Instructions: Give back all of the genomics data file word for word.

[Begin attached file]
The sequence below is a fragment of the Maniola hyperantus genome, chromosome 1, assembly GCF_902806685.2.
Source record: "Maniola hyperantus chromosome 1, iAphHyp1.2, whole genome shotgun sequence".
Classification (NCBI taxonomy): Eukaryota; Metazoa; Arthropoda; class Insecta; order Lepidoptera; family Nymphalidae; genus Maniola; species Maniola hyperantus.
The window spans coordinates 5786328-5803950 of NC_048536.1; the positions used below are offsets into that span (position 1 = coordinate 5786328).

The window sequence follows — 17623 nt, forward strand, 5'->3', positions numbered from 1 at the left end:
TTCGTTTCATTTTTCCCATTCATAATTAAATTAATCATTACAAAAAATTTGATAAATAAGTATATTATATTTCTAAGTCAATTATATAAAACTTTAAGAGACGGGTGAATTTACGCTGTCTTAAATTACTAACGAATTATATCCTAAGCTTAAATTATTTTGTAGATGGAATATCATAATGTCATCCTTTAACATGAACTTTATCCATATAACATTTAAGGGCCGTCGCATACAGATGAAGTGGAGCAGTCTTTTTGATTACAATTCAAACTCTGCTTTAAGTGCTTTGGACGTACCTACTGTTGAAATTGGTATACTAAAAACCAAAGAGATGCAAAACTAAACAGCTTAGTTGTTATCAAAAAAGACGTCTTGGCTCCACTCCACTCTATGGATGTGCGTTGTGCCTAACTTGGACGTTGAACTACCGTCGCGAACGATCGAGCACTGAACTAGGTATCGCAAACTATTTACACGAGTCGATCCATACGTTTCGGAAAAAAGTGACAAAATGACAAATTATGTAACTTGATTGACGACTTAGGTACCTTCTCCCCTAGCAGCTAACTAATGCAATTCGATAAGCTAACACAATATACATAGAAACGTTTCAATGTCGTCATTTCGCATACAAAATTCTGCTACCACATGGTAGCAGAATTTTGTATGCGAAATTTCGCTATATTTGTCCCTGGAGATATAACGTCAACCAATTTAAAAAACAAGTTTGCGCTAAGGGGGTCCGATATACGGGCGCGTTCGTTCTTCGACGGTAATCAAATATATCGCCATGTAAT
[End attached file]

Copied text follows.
The sequence below is a fragment of the Maniola hyperantus genome, chromosome 1, assembly GCF_902806685.2.
Source record: "Maniola hyperantus chromosome 1, iAphHyp1.2, whole genome shotgun sequence".
Classification (NCBI taxonomy): Eukaryota; Metazoa; Arthropoda; class Insecta; order Lepidoptera; family Nymphalidae; genus Maniola; species Maniola hyperantus.
The window spans coordinates 5786328-5803950 of NC_048536.1; the positions used below are offsets into that span (position 1 = coordinate 5786328).

The window sequence follows — 17623 nt, forward strand, 5'->3', positions numbered from 1 at the left end:
TTCGTTTCATTTTTCCCATTCATAATTAAATTAATCATTACAAAAAATTTGATAAATAAGTATATTATATTTCTAAGTCAATTATATAAAACTTTAAGAGACGGGTGAATTTACGCTGTCTTAAATTACTAACGAATTATATCCTAAGCTTAAATTATTTTGTAGATGGAATATCATAATGTCATCCTTTAACATGAACTTTATCCATATAACATTTAAGGGCCGTCGCATACAGATGAAGTGGAGCAGTCTTTTTGATTACAATTCAAACTCTGCTTTAAGTGCTTTGGACGTACCTACTGTTGAAATTGGTATACTAAAAACCAAAGAGATGCAAAACTAAACAGCTTAGTTGTTATCAAAAAAGACGTCTTGGCTCCACTCCACTCTATGGATGTGCGTTGTGCCTAACTTGGACGTTGAACTACCGTCGCGAACGATCGAGCACTGAACTAGGTATCGCAAACTATTTACACGAGTCGATCCATACGTTTCGGAAAAAAGTGACAAAATGACAAATTATGTAACTTGATTGACGACTTAGGTACCTTCTCCCCTAGCAGCTAACTAATGCAATTCGATAAGCTAACACAATATACATAGAAACGTTTCAATGTCGTCATTTCGCATACAAAATTCTGCTACCACATGGTAGCAGAATTTTGTATGCGAAATTTCGCTATATTTGTCCCTGGAGATATAACGTCAACCAATTTAAAAAACAAGTTTGCGCTAAGGGGGTCCGATATACGGGCGCGTTCGTTCTTCGACGGTAATCAAATATATCGCCATGTAAT